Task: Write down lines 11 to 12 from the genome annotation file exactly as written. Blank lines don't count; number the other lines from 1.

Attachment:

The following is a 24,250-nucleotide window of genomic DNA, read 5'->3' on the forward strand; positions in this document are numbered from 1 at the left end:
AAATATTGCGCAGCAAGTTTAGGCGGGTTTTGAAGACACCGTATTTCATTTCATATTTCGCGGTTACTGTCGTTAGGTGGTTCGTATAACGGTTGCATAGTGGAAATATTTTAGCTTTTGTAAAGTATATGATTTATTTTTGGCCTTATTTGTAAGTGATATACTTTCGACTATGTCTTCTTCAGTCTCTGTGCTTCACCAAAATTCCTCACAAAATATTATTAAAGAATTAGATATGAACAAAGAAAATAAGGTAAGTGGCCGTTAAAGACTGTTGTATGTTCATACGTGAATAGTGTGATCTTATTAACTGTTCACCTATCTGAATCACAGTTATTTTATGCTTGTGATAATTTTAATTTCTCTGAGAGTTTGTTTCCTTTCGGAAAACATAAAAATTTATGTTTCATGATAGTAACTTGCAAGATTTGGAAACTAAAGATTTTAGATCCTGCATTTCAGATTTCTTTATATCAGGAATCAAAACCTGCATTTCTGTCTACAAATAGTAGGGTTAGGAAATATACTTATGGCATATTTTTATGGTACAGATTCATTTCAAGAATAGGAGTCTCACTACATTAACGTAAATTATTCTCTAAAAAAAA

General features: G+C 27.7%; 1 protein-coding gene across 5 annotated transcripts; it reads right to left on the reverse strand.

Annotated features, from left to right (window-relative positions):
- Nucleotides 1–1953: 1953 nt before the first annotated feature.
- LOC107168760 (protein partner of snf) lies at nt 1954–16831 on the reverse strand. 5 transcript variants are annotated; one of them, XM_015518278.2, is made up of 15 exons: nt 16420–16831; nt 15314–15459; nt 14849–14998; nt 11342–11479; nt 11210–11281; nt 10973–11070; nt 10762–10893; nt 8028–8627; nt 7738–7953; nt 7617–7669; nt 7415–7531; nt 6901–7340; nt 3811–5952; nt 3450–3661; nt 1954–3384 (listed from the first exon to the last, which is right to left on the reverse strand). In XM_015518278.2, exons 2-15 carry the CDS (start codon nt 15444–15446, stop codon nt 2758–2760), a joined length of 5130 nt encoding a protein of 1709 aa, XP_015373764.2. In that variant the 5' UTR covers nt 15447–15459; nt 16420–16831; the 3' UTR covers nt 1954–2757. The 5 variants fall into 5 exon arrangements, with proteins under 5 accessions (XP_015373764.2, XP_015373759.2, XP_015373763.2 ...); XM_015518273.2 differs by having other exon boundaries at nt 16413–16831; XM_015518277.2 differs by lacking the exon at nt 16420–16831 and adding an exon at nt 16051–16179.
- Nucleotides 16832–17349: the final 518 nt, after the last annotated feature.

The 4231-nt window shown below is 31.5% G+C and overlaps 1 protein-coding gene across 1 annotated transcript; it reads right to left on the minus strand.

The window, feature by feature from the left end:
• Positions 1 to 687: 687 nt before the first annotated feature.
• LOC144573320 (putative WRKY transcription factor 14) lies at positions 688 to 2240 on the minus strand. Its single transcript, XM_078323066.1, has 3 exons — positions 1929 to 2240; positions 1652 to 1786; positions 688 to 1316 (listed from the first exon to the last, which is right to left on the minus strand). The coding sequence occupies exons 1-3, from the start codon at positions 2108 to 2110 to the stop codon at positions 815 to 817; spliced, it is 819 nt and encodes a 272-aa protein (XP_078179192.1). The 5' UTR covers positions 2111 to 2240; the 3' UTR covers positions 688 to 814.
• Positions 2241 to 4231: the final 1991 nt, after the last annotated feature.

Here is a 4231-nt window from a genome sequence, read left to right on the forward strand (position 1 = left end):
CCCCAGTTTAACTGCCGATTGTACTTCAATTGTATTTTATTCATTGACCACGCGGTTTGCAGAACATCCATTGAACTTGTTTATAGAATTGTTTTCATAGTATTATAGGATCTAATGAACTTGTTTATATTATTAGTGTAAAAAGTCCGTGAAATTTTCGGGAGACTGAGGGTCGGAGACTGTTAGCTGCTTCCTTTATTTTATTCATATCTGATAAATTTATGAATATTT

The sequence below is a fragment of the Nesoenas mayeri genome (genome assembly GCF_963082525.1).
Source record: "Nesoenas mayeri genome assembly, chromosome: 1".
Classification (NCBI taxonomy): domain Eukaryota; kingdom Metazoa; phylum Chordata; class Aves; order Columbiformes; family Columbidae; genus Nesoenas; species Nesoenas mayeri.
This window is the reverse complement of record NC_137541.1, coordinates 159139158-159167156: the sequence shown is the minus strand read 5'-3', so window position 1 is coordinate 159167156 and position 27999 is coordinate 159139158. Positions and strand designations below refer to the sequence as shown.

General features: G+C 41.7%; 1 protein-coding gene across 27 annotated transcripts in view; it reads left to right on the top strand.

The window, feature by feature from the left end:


• LOC144573320 (putative WRKY transcription factor 14) lies at positions 688 to 2240 on the minus strand. Its single transcript, XM_078323066.1, has 3 exons — positions 1929 to 2240; positions 1652 to 1786; positions 688 to 1316 (listed from the first exon to the last, which is right to left on the minus strand). The coding sequence occupies exons 1-3, from the start codon at positions 2108 to 2110 to the stop codon at positions 815 to 817; spliced, it is 819 nt and encodes a 272-aa protein (XP_078179192.1). The 5' UTR covers positions 2111 to 2240; the 3' UTR covers positions 688 to 814.
• Positions 2241 to 4231: the final 1991 nt, after the last annotated feature.